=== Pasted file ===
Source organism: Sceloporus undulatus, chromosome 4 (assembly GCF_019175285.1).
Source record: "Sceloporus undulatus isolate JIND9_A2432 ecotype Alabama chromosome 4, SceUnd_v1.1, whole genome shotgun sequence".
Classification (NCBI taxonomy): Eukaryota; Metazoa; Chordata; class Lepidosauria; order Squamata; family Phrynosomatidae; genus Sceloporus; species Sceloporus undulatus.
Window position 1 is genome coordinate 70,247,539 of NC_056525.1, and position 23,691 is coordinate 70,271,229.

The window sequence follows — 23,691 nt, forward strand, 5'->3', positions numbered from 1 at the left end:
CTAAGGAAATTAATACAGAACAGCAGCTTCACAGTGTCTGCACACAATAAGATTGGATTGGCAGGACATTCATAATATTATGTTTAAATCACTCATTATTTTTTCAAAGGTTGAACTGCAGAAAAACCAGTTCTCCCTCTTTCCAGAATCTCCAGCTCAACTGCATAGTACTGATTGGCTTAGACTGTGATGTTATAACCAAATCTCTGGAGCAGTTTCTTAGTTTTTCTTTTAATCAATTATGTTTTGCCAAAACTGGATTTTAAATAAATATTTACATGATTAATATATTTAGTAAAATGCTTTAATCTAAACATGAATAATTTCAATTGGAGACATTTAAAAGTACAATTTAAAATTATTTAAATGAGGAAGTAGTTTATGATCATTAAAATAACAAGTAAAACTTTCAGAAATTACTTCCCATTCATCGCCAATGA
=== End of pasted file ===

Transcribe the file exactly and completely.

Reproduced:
Source organism: Sceloporus undulatus, chromosome 4 (assembly GCF_019175285.1).
Source record: "Sceloporus undulatus isolate JIND9_A2432 ecotype Alabama chromosome 4, SceUnd_v1.1, whole genome shotgun sequence".
Classification (NCBI taxonomy): Eukaryota; Metazoa; Chordata; class Lepidosauria; order Squamata; family Phrynosomatidae; genus Sceloporus; species Sceloporus undulatus.
Window position 1 is genome coordinate 70,247,539 of NC_056525.1, and position 23,691 is coordinate 70,271,229.

The window sequence follows — 23,691 nt, forward strand, 5'->3', positions numbered from 1 at the left end:
CTAAGGAAATTAATACAGAACAGCAGCTTCACAGTGTCTGCACACAATAAGATTGGATTGGCAGGACATTCATAATATTATGTTTAAATCACTCATTATTTTTTCAAAGGTTGAACTGCAGAAAAACCAGTTCTCCCTCTTTCCAGAATCTCCAGCTCAACTGCATAGTACTGATTGGCTTAGACTGTGATGTTATAACCAAATCTCTGGAGCAGTTTCTTAGTTTTTCTTTTAATCAATTATGTTTTGCCAAAACTGGATTTTAAATAAATATTTACATGATTAATATATTTAGTAAAATGCTTTAATCTAAACATGAATAATTTCAATTGGAGACATTTAAAAGTACAATTTAAAATTATTTAAATGAGGAAGTAGTTTATGATCATTAAAATAACAAGTAAAACTTTCAGAAATTACTTCCCATTCATCGCCAATGA